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But the true Vikings those marauders of monasteries, those fearsome invaders from the north had long since vanished, except in myth. As Europe's weak feudal fiefs had grown into powerful kingdoms, the Norse raiders had run out of easy victims. In England the victory in 1066 of William the Conqueror a descendant of Norsemen from Normandy marked the end of Viking terror.
Indeed, fear of the Vikings had played a pivotal role in reshaping Europe. "They helped develop nations and forced the Europeans to unite and defend themselves," says Fitzhugh. "It was a turning point in European history."
Back in their Scandinavian homeland, the Vikings' descendants also united into kingdoms, ultimately establishing Norway, Sweden and Denmark and pursuing a history no more or less aggressive than that of any other Europeans. The transfer of the Orkney Islands from Danish to Scottish control in 1468, for example, came not as the result of a bloody battle but as part of a royal wedding dowry.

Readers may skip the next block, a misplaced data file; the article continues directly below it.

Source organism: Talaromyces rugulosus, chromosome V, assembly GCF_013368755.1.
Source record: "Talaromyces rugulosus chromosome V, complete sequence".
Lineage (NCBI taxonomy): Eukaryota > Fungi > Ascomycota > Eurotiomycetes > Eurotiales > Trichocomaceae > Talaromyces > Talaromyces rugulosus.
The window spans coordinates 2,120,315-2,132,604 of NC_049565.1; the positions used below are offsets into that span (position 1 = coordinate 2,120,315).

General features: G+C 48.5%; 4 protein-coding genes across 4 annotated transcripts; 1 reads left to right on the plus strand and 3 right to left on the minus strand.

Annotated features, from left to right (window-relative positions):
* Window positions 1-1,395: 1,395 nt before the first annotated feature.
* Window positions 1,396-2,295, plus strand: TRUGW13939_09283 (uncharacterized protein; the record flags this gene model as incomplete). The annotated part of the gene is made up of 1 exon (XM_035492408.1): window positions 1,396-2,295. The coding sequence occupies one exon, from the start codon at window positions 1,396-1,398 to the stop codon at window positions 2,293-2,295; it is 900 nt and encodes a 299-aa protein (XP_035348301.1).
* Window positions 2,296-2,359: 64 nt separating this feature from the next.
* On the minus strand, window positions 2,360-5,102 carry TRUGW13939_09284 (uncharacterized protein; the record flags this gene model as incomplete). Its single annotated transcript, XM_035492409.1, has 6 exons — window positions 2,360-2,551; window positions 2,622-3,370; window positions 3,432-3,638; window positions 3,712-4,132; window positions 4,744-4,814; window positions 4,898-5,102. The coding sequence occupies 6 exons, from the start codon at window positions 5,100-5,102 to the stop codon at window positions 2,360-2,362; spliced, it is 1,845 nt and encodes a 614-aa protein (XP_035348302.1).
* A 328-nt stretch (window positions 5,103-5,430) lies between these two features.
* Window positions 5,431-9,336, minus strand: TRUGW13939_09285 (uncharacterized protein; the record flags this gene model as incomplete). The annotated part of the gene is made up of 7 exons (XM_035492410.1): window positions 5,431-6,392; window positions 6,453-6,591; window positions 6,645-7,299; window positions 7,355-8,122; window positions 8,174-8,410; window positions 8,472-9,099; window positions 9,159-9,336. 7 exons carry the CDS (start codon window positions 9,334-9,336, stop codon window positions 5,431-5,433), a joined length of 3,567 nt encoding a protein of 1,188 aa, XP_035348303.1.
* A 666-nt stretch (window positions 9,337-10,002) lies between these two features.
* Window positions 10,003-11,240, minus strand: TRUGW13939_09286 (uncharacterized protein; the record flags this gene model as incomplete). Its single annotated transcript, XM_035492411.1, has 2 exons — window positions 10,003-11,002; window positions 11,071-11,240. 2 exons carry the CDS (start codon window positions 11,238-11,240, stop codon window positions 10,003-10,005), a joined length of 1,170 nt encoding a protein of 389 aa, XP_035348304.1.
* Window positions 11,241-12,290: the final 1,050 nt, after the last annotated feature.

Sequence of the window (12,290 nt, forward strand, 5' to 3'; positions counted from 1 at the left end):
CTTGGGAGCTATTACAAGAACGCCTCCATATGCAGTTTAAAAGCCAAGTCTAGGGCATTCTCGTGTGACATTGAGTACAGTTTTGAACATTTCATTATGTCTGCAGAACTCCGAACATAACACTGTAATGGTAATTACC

As for the Norse settlements scattered around Britain and Europe, their inhabitants intermarried with the locals and finally disappeared as a distinct people. All that remains of them is their language and genes, spread widely through the Western world. Unlike Columbus, the Vikings may not have established a permanent presence in North America the first time around. But given the millions of Americans who share at least a bit of Viking blood, they are still there and in considerable force.